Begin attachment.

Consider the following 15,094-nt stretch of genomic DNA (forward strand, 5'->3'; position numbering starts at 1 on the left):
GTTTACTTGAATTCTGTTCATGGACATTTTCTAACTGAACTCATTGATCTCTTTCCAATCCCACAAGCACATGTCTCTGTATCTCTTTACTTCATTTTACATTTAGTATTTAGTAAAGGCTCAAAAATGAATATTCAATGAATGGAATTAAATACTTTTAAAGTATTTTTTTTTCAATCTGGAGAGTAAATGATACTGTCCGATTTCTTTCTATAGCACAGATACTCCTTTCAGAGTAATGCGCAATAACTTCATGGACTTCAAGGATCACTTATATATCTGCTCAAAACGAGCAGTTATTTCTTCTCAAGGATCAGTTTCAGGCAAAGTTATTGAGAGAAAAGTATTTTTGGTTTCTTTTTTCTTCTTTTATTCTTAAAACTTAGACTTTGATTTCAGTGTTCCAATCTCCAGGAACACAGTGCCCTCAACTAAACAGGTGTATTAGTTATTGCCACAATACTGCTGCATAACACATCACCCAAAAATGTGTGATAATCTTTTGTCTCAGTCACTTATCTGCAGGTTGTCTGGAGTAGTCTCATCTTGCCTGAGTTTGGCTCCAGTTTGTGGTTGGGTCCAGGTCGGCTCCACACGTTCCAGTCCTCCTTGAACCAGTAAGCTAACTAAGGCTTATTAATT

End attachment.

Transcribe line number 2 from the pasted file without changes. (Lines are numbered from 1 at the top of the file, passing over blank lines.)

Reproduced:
GTTTACTTGAATTCTGTTCATGGACATTTTCTAACTGAACTCATTGATCTCTTTCCAATCCCACAAGCACATGTCTCTGTATCTCTTTACTTCATTTTACATTTAGTATTTAGTAAAGGCTCAAAAATGAATATTCAATGAATGGAATTAAATACTTTTAAAGTATTTTTTTTTCAATCTGGAGAGTAAATGATACTGTCCGATTTCTTTCTATAGCACAGATACTCCTTTCAGAGTAATGCGCAATAACTTCATGGACTTCAAGGATCACTTATATATCTGCTCAAAACGAGCAGTTATTTCTTCTCAAGGATCAGTTTCAGGCAAAGTTATTGAGAGAAAAGTATTTTTGGTTTCTTTTTTCTTCTTTTATTCTTAAAACTTAGACTTTGATTTCAGTGTTCCAATCTCCAGGAACACAGTGCCCTCAACTAAACAGGTGTATTAGTTATTGCCACAATACTGCTGCATAACACATCACCCAAAAATGTGTGATAATCTTTTGTCTCAGTCACTTATCTGCAGGTTGTCTGGAGTAGTCTCATCTTGCCTGAGTTTGGCTCCAGTTTGTGGTTGGGTCCAGGTCGGCTCCACACGTTCCAGTCCTCCTTGAACCAGTAAGCTAACTAAGGCTTATTAATT